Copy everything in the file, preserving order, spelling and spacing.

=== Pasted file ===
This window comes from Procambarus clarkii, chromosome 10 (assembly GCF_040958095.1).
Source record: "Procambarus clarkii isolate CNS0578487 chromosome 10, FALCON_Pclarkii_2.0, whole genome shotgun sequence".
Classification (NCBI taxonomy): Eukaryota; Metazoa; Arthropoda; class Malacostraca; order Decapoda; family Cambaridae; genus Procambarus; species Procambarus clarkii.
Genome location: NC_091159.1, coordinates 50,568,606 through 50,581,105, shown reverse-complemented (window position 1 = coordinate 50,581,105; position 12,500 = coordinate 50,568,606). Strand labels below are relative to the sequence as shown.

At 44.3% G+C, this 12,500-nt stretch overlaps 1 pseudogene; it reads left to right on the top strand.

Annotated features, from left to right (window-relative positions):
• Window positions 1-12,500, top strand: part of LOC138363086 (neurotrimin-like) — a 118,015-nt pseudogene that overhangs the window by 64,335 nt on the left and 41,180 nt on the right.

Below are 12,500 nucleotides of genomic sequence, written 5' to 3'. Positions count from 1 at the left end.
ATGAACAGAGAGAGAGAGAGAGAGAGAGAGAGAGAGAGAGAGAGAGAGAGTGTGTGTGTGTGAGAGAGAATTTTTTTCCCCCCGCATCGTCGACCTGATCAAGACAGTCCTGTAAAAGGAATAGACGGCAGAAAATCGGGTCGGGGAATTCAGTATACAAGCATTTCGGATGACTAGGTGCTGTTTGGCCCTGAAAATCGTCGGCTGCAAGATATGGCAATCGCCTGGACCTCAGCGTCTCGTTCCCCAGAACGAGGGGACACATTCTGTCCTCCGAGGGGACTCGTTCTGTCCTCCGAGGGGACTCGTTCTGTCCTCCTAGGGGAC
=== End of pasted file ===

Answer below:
This window comes from Procambarus clarkii, chromosome 10 (assembly GCF_040958095.1).
Source record: "Procambarus clarkii isolate CNS0578487 chromosome 10, FALCON_Pclarkii_2.0, whole genome shotgun sequence".
Classification (NCBI taxonomy): Eukaryota; Metazoa; Arthropoda; class Malacostraca; order Decapoda; family Cambaridae; genus Procambarus; species Procambarus clarkii.
Genome location: NC_091159.1, coordinates 50,568,606 through 50,581,105, shown reverse-complemented (window position 1 = coordinate 50,581,105; position 12,500 = coordinate 50,568,606). Strand labels below are relative to the sequence as shown.

At 44.3% G+C, this 12,500-nt stretch overlaps 1 pseudogene; it reads left to right on the top strand.

Annotated features, from left to right (window-relative positions):
• Window positions 1-12,500, top strand: part of LOC138363086 (neurotrimin-like) — a 118,015-nt pseudogene that overhangs the window by 64,335 nt on the left and 41,180 nt on the right.

Below are 12,500 nucleotides of genomic sequence, written 5' to 3'. Positions count from 1 at the left end.
ATGAACAGAGAGAGAGAGAGAGAGAGAGAGAGAGAGAGAGAGAGAGAGAGTGTGTGTGTGTGAGAGAGAATTTTTTTCCCCCCGCATCGTCGACCTGATCAAGACAGTCCTGTAAAAGGAATAGACGGCAGAAAATCGGGTCGGGGAATTCAGTATACAAGCATTTCGGATGACTAGGTGCTGTTTGGCCCTGAAAATCGTCGGCTGCAAGATATGGCAATCGCCTGGACCTCAGCGTCTCGTTCCCCAGAACGAGGGGACACATTCTGTCCTCCGAGGGGACTCGTTCTGTCCTCCGAGGGGACTCGTTCTGTCCTCCTAGGGGAC